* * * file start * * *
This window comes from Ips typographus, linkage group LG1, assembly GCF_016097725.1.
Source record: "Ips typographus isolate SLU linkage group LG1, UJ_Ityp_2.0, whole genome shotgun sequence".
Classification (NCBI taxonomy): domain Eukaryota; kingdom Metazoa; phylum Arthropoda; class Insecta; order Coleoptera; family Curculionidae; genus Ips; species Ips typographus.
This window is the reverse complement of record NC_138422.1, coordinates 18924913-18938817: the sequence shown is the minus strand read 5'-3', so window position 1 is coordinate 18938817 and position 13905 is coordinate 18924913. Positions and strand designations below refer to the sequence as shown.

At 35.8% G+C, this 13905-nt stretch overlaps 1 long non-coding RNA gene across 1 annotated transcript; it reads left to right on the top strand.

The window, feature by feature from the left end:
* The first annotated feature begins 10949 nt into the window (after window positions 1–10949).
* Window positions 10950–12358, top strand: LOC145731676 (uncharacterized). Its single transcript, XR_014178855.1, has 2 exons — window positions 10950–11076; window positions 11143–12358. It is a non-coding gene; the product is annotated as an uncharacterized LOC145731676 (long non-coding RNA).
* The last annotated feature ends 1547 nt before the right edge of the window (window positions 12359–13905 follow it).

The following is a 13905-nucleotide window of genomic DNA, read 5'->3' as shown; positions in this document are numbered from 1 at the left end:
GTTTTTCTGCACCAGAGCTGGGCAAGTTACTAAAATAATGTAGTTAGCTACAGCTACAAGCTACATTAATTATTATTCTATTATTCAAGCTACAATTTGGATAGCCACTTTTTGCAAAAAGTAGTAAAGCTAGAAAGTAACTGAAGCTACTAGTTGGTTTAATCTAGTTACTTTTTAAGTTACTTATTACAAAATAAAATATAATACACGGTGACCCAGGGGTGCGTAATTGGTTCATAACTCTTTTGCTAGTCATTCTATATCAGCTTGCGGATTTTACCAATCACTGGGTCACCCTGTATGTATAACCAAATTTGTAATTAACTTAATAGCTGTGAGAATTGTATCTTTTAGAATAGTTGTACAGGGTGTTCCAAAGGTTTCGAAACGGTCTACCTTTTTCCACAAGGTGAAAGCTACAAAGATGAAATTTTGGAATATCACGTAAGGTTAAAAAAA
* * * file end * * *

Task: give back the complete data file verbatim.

This window comes from Ips typographus, linkage group LG1, assembly GCF_016097725.1.
Source record: "Ips typographus isolate SLU linkage group LG1, UJ_Ityp_2.0, whole genome shotgun sequence".
Classification (NCBI taxonomy): domain Eukaryota; kingdom Metazoa; phylum Arthropoda; class Insecta; order Coleoptera; family Curculionidae; genus Ips; species Ips typographus.
This window is the reverse complement of record NC_138422.1, coordinates 18924913-18938817: the sequence shown is the minus strand read 5'-3', so window position 1 is coordinate 18938817 and position 13905 is coordinate 18924913. Positions and strand designations below refer to the sequence as shown.

At 35.8% G+C, this 13905-nt stretch overlaps 1 long non-coding RNA gene across 1 annotated transcript; it reads left to right on the top strand.

The window, feature by feature from the left end:
* The first annotated feature begins 10949 nt into the window (after window positions 1–10949).
* Window positions 10950–12358, top strand: LOC145731676 (uncharacterized). Its single transcript, XR_014178855.1, has 2 exons — window positions 10950–11076; window positions 11143–12358. It is a non-coding gene; the product is annotated as an uncharacterized LOC145731676 (long non-coding RNA).
* The last annotated feature ends 1547 nt before the right edge of the window (window positions 12359–13905 follow it).

The following is a 13905-nucleotide window of genomic DNA, read 5'->3' as shown; positions in this document are numbered from 1 at the left end:
GTTTTTCTGCACCAGAGCTGGGCAAGTTACTAAAATAATGTAGTTAGCTACAGCTACAAGCTACATTAATTATTATTCTATTATTCAAGCTACAATTTGGATAGCCACTTTTTGCAAAAAGTAGTAAAGCTAGAAAGTAACTGAAGCTACTAGTTGGTTTAATCTAGTTACTTTTTAAGTTACTTATTACAAAATAAAATATAATACACGGTGACCCAGGGGTGCGTAATTGGTTCATAACTCTTTTGCTAGTCATTCTATATCAGCTTGCGGATTTTACCAATCACTGGGTCACCCTGTATGTATAACCAAATTTGTAATTAACTTAATAGCTGTGAGAATTGTATCTTTTAGAATAGTTGTACAGGGTGTTCCAAAGGTTTCGAAACGGTCTACCTTTTTCCACAAGGTGAAAGCTACAAAGATGAAATTTTGGAATATCACGTAAGGTTAAAAAAA